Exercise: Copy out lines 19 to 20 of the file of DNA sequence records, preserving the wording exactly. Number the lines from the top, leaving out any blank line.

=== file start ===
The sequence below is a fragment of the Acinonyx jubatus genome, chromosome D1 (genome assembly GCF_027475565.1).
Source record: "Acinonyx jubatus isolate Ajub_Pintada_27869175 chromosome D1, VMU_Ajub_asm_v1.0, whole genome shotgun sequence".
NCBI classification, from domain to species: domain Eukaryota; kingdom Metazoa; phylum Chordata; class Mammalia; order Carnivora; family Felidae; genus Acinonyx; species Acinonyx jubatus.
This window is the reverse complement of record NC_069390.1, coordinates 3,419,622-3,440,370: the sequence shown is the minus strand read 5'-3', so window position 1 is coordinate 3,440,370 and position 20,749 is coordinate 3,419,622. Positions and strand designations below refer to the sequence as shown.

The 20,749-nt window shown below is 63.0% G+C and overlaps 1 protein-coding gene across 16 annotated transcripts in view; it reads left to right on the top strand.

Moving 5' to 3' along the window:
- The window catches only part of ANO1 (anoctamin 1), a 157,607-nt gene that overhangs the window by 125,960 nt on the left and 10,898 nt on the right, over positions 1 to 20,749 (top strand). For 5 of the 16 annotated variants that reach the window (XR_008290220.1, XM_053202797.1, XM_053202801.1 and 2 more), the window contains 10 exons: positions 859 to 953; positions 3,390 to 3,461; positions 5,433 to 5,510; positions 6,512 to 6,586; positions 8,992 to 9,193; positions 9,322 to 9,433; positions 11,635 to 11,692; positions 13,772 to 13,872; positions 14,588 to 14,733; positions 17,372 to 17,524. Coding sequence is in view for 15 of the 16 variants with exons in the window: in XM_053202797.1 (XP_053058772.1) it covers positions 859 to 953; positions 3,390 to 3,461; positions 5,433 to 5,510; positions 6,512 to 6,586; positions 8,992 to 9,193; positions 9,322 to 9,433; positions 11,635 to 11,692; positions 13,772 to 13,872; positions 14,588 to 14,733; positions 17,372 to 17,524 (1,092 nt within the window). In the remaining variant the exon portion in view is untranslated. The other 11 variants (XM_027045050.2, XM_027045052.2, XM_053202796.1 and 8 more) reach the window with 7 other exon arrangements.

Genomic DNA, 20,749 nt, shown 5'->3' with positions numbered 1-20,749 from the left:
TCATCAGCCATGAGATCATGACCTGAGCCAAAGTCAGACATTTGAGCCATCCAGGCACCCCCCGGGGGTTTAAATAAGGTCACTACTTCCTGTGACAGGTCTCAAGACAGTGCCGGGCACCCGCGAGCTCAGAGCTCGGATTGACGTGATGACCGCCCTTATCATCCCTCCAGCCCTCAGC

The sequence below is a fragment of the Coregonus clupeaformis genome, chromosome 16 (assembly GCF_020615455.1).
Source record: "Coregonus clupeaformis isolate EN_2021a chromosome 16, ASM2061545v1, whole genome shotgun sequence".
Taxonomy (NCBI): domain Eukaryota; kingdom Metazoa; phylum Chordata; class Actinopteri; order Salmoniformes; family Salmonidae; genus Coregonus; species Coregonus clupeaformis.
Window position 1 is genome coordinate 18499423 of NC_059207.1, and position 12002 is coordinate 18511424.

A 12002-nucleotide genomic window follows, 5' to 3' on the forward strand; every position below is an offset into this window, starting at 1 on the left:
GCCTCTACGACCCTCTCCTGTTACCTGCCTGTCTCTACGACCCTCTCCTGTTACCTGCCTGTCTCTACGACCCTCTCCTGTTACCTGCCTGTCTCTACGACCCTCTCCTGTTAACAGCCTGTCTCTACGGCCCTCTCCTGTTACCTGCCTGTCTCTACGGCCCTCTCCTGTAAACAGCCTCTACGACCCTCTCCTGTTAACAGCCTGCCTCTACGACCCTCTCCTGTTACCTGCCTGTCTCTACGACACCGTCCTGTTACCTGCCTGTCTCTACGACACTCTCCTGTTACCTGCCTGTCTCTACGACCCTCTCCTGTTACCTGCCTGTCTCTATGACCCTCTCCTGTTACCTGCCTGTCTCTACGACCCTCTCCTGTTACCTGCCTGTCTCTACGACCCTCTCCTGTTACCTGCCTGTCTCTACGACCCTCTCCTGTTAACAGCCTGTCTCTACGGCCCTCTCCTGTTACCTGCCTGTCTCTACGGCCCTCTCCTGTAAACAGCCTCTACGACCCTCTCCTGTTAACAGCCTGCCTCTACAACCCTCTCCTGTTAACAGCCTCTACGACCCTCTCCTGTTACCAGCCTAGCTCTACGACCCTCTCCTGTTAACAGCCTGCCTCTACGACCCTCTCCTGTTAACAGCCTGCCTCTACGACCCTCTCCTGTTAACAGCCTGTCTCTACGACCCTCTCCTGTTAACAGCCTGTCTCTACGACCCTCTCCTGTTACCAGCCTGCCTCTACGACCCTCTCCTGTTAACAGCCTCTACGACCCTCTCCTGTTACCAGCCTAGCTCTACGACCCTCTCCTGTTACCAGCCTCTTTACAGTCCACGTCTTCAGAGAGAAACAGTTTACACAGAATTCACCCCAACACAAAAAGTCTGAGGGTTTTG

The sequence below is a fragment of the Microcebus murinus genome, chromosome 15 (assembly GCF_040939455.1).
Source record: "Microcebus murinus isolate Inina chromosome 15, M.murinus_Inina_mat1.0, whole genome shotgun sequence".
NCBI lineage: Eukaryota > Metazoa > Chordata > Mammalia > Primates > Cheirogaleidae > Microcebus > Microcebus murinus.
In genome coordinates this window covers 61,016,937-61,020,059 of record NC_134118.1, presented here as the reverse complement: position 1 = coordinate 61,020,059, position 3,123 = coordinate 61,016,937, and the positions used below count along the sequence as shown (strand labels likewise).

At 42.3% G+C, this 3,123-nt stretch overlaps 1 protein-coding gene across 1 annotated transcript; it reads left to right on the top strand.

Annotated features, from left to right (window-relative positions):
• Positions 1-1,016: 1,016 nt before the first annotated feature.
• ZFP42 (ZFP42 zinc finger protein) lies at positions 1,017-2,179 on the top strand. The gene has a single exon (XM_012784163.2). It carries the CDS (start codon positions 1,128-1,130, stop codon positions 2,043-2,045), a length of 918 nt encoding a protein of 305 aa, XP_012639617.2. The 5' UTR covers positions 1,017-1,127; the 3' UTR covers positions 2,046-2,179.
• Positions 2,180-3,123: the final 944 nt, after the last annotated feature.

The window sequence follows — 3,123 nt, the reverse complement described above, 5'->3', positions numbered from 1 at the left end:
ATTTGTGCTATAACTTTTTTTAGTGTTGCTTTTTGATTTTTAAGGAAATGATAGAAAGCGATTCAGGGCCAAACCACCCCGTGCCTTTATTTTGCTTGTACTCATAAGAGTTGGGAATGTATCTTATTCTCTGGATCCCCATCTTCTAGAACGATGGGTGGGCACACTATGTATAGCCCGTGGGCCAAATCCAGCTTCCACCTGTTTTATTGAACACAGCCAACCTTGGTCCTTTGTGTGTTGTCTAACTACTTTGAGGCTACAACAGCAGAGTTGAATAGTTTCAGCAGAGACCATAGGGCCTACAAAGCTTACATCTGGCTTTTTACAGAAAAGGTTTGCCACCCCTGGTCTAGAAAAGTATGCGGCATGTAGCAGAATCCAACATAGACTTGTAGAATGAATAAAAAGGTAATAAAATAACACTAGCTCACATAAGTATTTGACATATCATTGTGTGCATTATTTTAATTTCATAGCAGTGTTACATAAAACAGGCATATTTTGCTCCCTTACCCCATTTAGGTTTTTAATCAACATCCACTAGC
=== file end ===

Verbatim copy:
In genome coordinates this window covers 61,016,937-61,020,059 of record NC_134118.1, presented here as the reverse complement: position 1 = coordinate 61,020,059, position 3,123 = coordinate 61,016,937, and the positions used below count along the sequence as shown (strand labels likewise).

At 42.3% G+C, this 3,123-nt stretch overlaps 1 protein-coding gene across 1 annotated transcript; it reads left to right on the top strand.